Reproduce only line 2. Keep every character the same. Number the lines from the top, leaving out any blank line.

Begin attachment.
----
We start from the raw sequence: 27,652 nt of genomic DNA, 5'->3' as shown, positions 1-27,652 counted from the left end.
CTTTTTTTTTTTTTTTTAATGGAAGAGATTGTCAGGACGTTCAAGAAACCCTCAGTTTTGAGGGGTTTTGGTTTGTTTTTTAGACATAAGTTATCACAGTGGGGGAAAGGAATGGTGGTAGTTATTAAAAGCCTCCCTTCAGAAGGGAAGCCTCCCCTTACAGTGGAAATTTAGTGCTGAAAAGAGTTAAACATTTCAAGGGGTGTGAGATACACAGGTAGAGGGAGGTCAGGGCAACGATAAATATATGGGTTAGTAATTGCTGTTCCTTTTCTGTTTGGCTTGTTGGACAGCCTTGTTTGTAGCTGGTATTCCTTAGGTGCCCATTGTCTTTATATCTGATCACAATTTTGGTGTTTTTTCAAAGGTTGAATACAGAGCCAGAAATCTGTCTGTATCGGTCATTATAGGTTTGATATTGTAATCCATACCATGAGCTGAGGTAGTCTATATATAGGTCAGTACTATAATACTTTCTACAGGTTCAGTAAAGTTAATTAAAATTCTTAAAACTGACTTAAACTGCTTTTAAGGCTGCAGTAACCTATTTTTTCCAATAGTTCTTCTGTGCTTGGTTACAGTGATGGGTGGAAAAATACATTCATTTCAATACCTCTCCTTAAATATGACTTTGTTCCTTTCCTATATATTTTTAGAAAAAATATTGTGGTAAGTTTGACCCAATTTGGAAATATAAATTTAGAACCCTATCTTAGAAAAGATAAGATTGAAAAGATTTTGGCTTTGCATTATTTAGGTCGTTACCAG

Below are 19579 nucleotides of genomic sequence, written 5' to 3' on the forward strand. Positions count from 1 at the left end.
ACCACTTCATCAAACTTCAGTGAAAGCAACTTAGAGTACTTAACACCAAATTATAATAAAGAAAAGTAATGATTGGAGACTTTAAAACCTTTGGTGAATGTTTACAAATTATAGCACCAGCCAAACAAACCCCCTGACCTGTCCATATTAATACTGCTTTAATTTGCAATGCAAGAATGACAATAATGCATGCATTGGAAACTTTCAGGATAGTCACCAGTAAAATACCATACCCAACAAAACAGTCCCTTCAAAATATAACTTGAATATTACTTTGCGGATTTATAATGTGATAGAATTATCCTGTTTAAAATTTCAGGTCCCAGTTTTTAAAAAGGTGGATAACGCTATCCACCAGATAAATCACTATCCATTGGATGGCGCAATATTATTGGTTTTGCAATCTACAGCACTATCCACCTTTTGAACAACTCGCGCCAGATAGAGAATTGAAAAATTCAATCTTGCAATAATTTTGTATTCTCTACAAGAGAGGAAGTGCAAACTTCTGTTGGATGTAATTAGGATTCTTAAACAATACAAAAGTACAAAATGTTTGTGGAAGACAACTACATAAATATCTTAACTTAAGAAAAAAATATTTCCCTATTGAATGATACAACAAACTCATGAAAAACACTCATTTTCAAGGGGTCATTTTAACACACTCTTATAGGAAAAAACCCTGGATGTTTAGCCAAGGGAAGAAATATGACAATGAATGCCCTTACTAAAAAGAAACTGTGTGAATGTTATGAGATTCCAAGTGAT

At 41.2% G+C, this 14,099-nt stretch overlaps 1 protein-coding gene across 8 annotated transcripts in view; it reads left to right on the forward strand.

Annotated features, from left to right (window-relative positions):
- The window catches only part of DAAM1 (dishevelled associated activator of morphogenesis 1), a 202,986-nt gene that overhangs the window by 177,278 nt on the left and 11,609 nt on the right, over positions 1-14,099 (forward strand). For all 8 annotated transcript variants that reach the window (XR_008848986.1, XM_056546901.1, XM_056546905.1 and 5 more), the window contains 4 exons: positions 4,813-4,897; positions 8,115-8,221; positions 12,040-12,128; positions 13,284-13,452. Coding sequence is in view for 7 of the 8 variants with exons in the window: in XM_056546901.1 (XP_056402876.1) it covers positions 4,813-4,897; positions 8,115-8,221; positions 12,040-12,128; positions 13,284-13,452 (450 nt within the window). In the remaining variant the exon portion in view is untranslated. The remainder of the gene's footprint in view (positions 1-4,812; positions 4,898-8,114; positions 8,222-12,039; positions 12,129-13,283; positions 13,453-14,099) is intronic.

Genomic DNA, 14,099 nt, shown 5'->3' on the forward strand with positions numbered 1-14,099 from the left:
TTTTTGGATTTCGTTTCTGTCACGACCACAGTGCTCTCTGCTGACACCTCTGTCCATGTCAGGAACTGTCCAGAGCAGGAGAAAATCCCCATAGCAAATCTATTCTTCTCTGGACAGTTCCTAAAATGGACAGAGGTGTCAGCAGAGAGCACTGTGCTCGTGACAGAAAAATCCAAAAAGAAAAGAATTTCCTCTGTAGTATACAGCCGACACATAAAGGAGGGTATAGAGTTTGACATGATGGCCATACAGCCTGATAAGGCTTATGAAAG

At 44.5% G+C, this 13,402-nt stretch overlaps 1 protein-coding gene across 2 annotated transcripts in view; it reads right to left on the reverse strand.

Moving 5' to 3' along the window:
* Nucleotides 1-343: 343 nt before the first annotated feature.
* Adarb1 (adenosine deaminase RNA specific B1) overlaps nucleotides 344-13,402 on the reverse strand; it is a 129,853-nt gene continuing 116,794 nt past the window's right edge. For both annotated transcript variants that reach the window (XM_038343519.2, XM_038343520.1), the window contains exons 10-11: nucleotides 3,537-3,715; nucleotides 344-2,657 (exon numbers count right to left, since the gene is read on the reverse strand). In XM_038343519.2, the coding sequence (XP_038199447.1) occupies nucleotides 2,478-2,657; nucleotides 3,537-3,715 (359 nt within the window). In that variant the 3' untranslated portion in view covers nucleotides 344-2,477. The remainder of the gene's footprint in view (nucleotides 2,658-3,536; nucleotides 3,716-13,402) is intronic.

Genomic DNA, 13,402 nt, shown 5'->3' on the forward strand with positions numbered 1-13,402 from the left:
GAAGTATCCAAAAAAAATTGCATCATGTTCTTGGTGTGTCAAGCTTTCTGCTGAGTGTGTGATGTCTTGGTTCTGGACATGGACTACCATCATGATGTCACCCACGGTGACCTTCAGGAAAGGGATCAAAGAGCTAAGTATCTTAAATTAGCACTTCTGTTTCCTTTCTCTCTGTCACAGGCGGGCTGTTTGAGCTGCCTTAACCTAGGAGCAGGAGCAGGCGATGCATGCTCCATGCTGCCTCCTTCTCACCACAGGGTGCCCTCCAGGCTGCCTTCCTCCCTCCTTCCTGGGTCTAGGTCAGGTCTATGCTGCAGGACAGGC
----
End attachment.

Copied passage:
CTTTTTTTTTTTTTTTTAATGGAAGAGATTGTCAGGACGTTCAAGAAACCCTCAGTTTTGAGGGGTTTTGGTTTGTTTTTTAGACATAAGTTATCACAGTGGGGGAAAGGAATGGTGGTAGTTATTAAAAGCCTCCCTTCAGAAGGGAAGCCTCCCCTTACAGTGGAAATTTAGTGCTGAAAAGAGTTAAACATTTCAAGGGGTGTGAGATACACAGGTAGAGGGAGGTCAGGGCAACGATAAATATATGGGTTAGTAATTGCTGTTCCTTTTCTGTTTGGCTTGTTGGACAGCCTTGTTTGTAGCTGGTATTCCTTAGGTGCCCATTGTCTTTATATCTGATCACAATTTTGGTGTTTTTTCAAAGGTTGAATACAGAGCCAGAAATCTGTCTGTATCGGTCATTATAGGTTTGATATTGTAATCCATACCATGAGCTGAGGTAGTCTATATATAGGTCAGTACTATAATACTTTCTACAGGTTCAGTAAAGTTAATTAAAATTCTTAAAACTGACTTAAACTGCTTTTAAGGCTGCAGTAACCTATTTTTTCCAATAGTTCTTCTGTGCTTGGTTACAGTGATGGGTGGAAAAATACATTCATTTCAATACCTCTCCTTAAATATGACTTTGTTCCTTTCCTATATATTTTTAGAAAAAATATTGTGGTAAGTTTGACCCAATTTGGAAATATAAATTTAGAACCCTATCTTAGAAAAGATAAGATTGAAAAGATTTTGGCTTTGCATTATTTAGGTCGTTACCAG